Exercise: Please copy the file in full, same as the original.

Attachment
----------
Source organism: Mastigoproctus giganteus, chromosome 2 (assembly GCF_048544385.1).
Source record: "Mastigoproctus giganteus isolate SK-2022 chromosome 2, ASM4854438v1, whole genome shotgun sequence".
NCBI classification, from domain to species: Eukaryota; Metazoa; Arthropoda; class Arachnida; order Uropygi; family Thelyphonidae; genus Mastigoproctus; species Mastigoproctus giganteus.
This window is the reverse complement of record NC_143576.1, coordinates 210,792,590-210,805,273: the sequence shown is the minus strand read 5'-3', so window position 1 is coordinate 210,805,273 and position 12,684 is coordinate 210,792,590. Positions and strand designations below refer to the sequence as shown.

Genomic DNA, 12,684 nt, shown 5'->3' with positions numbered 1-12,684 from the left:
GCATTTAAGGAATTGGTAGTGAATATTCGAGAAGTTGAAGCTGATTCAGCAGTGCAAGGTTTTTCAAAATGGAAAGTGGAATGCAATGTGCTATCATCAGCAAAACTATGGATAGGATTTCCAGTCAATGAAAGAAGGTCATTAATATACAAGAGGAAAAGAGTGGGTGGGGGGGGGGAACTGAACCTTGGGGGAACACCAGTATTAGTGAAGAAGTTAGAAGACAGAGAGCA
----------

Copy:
Source organism: Mastigoproctus giganteus, chromosome 2 (assembly GCF_048544385.1).
Source record: "Mastigoproctus giganteus isolate SK-2022 chromosome 2, ASM4854438v1, whole genome shotgun sequence".
NCBI classification, from domain to species: Eukaryota; Metazoa; Arthropoda; class Arachnida; order Uropygi; family Thelyphonidae; genus Mastigoproctus; species Mastigoproctus giganteus.
This window is the reverse complement of record NC_143576.1, coordinates 210,792,590-210,805,273: the sequence shown is the minus strand read 5'-3', so window position 1 is coordinate 210,805,273 and position 12,684 is coordinate 210,792,590. Positions and strand designations below refer to the sequence as shown.

Genomic DNA, 12,684 nt, shown 5'->3' with positions numbered 1-12,684 from the left:
GCATTTAAGGAATTGGTAGTGAATATTCGAGAAGTTGAAGCTGATTCAGCAGTGCAAGGTTTTTCAAAATGGAAAGTGGAATGCAATGTGCTATCATCAGCAAAACTATGGATAGGATTTCCAGTCAATGAAAGAAGGTCATTAATATACAAGAGGAAAAGAGTGGGTGGGGGGGGGGAACTGAACCTTGGGGGAACACCAGTATTAGTGAAGAAGTTAGAAGACAGAGAGCA